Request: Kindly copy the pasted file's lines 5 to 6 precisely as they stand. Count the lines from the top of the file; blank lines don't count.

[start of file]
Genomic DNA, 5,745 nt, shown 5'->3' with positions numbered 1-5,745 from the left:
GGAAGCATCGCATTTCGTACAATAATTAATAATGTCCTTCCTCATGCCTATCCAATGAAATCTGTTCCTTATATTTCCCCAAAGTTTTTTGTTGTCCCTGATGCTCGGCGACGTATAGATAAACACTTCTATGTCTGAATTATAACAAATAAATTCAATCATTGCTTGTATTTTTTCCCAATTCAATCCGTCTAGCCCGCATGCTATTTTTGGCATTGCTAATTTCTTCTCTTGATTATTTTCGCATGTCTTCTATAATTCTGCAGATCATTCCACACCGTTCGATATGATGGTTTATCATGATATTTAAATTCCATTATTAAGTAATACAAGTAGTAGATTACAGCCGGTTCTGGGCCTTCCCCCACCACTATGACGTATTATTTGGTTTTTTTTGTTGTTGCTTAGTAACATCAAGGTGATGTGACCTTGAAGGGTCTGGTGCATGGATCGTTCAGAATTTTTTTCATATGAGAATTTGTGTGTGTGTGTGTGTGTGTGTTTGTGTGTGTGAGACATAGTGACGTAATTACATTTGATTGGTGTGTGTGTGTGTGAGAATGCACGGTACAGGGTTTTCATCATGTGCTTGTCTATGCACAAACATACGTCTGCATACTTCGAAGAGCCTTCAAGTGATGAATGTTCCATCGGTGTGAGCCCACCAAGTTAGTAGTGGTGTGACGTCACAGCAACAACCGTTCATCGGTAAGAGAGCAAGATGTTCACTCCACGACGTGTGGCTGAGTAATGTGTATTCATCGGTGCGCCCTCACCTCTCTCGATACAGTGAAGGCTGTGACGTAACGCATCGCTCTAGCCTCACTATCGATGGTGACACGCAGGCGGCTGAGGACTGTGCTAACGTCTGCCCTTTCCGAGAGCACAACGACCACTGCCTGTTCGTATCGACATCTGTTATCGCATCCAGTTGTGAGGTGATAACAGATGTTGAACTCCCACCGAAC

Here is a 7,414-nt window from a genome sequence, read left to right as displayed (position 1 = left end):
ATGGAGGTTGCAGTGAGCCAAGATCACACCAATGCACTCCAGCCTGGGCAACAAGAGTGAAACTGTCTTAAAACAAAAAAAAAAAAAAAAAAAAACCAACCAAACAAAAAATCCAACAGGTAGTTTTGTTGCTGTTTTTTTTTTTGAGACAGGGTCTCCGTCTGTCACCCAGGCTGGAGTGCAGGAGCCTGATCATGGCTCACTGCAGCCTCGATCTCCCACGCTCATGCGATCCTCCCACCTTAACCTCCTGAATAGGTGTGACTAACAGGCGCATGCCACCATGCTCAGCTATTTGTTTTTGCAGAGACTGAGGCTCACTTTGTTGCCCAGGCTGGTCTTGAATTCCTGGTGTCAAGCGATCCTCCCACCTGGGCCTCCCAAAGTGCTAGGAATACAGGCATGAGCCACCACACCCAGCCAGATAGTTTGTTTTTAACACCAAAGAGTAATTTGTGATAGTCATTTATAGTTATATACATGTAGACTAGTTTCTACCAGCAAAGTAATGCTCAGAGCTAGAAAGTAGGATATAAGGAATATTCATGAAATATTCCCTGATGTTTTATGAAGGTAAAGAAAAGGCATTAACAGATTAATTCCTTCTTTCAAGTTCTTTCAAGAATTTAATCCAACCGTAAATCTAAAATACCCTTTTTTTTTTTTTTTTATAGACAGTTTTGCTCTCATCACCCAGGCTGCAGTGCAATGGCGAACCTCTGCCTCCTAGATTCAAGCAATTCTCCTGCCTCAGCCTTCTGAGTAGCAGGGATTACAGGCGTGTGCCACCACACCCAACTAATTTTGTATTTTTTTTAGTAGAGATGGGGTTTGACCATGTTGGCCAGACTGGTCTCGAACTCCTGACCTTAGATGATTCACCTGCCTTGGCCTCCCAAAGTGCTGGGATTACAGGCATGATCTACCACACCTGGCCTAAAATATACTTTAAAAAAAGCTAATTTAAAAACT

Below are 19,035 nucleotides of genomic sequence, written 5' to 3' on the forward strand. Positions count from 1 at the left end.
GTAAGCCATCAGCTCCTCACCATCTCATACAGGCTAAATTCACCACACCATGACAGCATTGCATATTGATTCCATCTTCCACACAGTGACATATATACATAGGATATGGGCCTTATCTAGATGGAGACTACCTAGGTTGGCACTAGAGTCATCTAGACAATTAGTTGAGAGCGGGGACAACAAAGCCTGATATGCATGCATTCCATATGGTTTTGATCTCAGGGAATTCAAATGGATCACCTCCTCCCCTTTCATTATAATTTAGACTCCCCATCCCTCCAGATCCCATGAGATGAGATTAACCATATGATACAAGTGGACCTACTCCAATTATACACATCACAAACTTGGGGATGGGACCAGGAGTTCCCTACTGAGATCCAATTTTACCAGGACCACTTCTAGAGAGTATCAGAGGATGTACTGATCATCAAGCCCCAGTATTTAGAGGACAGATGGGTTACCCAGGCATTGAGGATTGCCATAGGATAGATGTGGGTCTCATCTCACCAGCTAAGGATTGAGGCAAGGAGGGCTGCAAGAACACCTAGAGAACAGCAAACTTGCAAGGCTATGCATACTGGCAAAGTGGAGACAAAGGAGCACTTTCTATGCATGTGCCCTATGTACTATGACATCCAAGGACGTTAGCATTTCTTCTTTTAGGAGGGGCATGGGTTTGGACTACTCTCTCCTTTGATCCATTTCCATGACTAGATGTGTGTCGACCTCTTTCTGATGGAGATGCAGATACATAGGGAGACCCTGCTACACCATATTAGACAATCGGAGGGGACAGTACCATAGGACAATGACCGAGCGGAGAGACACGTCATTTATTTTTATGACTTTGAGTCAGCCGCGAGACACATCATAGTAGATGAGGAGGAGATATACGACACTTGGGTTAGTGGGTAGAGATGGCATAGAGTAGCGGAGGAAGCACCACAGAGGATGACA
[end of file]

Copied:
Below are 19,035 nucleotides of genomic sequence, written 5' to 3' on the forward strand. Positions count from 1 at the left end.
GTAAGCCATCAGCTCCTCACCATCTCATACAGGCTAAATTCACCACACCATGACAGCATTGCATATTGATTCCATCTTCCACACAGTGACATATATACATAGGATATGGGCCTTATCTAGATGGAGACTACCTAGGTTGGCACTAGAGTCATCTAGACAATTAGTTGAGAGCGGGGACAACAAAGCCTGATATGCATGCATTCCATATGGTTTTGATCTCAGGGAATTCAAATGGATCACCTCCTCCCCTTTCATTATAATTTAGACTCCCCATCCCTCCAGATCCCATGAGATGAGATTAACCATATGATACAAGTGGACCTACTCCAATTATACACATCACAAACTTGGGGATGGGACCAGGAGTTCCCTACTGAGATCCAATTTTACCAGGACCACTTCTAGAGAGTATCAGAGGATGTACTGATCATCAAGCCCCAGTATTTAGAGGACAGATGGGTTACCCAGGCATTGAGGATTGCCATAGGATAGATGTGGGTCTCATCTCACCAGCTAAGGATTGAGGCAAGGAGGGCTGCAAGAACACCTAGAGAACAGCAAACTTGCAAGGCTATGCATACTGGCAAAGTGGAGACAAAGGAGCACTTTCTATGCATGTGCCCTATGTACTATGACATCCAAGGACGTTAGCATTTCTTCTTTTAGGAGGGGCATGGGTTTGGACTACTCTCTCCTTTGATCCATTTCCATGACTAGATGTGTGTCGACCTCTTTCTGATGGAGATGCAGATACATAGGGAGACCCTGCTACACCATATTAGACAATCGGAGGGGACAGTACCATAGGACAATGACCGAGCGGAGAGACACGTCATTTATTTTTATGACTTTGAGTCAGCCGCGAGACACATCATAGTAGATGAGGAGGAGATATACGACACTTGGGTTAGTGGGTAGAGATGGCATAGAGTAGCGGAGGAAGCACCACAGAGGATGACA